Two years ago, the International Development Research Centre created CIME, a development communication program that reflects the interrelations between Communication at the grassroots level, the exchange of Information, two-way Media, and nonformal Education. This book presents the conceptual framework that led to the articulation of the CIME program. It explains in detail how the program was formulated, with references to the recommendations of a meeting of Central and West African NGOs held in Burkina Faso in November 1994.
It also draws from the recommendations of a February 1995 meeting in Canada, attended by Canadian experts in development communication and representatives of West African NGOs taking part in the program. This book presents valuable information on the use of participatory communication for nonformal education, on the specific needs of women and young girls, and on the roles they can play as communicators within their community.
Guy Bessette is a senior program officer at IDRC responsible for research programing in development communication. The program is targeted toward sub-Saharan Africa and stresses participatory and grassroots communication processes. Concurrent with these activities, the program aims to facilitate the development of partnerships between, and with, Canadian and international researchers, practitioners, and organizations, and to promote joint activities for advocacy with decision-makers at all levels. Guy Bessette holds a doctorate in education technology from the University of Montreal.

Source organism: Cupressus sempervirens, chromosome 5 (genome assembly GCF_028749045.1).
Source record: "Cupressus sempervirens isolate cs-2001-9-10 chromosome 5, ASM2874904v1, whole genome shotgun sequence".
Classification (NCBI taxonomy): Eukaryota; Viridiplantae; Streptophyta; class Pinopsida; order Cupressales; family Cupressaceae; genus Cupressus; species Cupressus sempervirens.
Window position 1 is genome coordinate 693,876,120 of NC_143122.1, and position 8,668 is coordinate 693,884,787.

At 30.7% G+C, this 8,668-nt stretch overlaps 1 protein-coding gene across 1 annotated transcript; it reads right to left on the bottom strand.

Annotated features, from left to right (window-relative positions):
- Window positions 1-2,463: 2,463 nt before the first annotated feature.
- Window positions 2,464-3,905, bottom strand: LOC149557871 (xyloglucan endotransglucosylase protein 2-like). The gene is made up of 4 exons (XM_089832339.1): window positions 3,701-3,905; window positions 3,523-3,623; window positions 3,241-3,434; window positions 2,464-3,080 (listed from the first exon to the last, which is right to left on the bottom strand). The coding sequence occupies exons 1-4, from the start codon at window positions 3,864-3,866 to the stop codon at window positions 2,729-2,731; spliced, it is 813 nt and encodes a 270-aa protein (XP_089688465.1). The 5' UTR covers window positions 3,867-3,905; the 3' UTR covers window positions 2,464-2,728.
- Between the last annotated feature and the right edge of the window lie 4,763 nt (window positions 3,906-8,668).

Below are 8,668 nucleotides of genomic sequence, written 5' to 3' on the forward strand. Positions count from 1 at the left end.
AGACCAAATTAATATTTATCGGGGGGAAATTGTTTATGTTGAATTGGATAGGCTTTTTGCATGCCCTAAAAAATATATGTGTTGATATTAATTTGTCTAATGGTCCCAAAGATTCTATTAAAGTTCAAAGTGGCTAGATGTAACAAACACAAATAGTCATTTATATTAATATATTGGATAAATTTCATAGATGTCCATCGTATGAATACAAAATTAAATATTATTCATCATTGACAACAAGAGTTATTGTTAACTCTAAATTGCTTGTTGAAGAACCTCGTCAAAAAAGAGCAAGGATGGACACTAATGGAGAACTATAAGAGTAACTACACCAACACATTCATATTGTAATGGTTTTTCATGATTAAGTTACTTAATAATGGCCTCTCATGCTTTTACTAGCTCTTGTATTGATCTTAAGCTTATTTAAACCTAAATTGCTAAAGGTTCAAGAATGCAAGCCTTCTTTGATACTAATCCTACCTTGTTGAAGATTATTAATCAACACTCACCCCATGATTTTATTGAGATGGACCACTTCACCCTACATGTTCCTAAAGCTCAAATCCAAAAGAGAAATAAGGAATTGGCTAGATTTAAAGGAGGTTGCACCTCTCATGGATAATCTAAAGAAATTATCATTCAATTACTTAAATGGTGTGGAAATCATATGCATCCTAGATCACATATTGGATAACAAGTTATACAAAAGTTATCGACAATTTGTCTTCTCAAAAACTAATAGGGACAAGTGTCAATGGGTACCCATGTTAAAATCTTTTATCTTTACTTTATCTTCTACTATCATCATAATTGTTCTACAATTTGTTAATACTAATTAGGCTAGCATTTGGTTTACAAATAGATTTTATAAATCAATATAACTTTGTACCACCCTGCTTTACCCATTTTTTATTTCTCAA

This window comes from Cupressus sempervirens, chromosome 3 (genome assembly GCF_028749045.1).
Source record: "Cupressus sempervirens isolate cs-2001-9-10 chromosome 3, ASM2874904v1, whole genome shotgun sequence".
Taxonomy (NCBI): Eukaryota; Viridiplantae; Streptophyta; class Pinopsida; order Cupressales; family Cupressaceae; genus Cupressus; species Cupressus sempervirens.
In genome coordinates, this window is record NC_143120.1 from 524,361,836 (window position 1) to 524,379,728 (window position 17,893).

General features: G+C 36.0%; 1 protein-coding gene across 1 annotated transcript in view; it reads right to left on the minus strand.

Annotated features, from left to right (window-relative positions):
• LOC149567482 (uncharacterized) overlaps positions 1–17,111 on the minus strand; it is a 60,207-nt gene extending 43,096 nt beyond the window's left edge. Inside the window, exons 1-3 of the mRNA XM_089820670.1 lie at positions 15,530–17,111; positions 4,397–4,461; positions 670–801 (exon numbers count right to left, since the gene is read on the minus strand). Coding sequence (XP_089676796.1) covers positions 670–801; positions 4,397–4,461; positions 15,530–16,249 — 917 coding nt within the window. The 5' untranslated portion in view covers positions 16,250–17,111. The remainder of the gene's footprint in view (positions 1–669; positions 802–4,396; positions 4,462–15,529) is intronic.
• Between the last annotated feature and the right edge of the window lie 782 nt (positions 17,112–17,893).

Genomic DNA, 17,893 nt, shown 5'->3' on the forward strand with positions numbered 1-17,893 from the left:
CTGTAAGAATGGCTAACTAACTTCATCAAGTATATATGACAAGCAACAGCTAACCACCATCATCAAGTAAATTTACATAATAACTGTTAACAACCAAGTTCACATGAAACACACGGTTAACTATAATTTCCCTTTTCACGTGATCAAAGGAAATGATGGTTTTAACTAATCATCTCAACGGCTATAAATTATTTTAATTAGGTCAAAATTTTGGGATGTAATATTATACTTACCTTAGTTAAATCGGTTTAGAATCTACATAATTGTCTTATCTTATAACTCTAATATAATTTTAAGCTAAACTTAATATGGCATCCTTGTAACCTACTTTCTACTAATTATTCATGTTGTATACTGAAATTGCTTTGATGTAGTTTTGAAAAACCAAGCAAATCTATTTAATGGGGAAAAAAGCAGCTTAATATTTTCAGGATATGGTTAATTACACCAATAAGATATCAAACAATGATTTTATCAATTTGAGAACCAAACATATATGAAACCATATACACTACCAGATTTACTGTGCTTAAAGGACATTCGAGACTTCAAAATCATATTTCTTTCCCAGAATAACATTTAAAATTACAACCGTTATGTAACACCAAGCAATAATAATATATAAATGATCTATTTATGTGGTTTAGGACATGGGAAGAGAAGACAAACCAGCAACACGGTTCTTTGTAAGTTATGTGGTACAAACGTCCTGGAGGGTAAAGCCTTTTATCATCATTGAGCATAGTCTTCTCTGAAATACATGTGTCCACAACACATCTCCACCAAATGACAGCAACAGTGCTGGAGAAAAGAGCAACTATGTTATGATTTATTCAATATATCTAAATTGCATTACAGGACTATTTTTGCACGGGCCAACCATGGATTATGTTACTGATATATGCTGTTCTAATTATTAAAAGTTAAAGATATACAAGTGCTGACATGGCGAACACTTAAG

C.V. Rajasunderam works for the International Communication Group at Ryerson Polytechnic University. His professional interest and experience involve research and training in development communication. Before arriving in Canada, he was a senior communicator at the Sri Lanka Broadcasting Corporation, and later a senior research officer and media director at the Centre for Development Studies (Marga Institute), Sri Lanka. He has worked as a consultant on behalf of the Asia Pacific Institute for Broadcasting Development, Ryerson International (former Ryerson International Development Centre), the Netherlands Radio Training Centre, the Worldview International Foundation, and the Department of Information of the United Nations.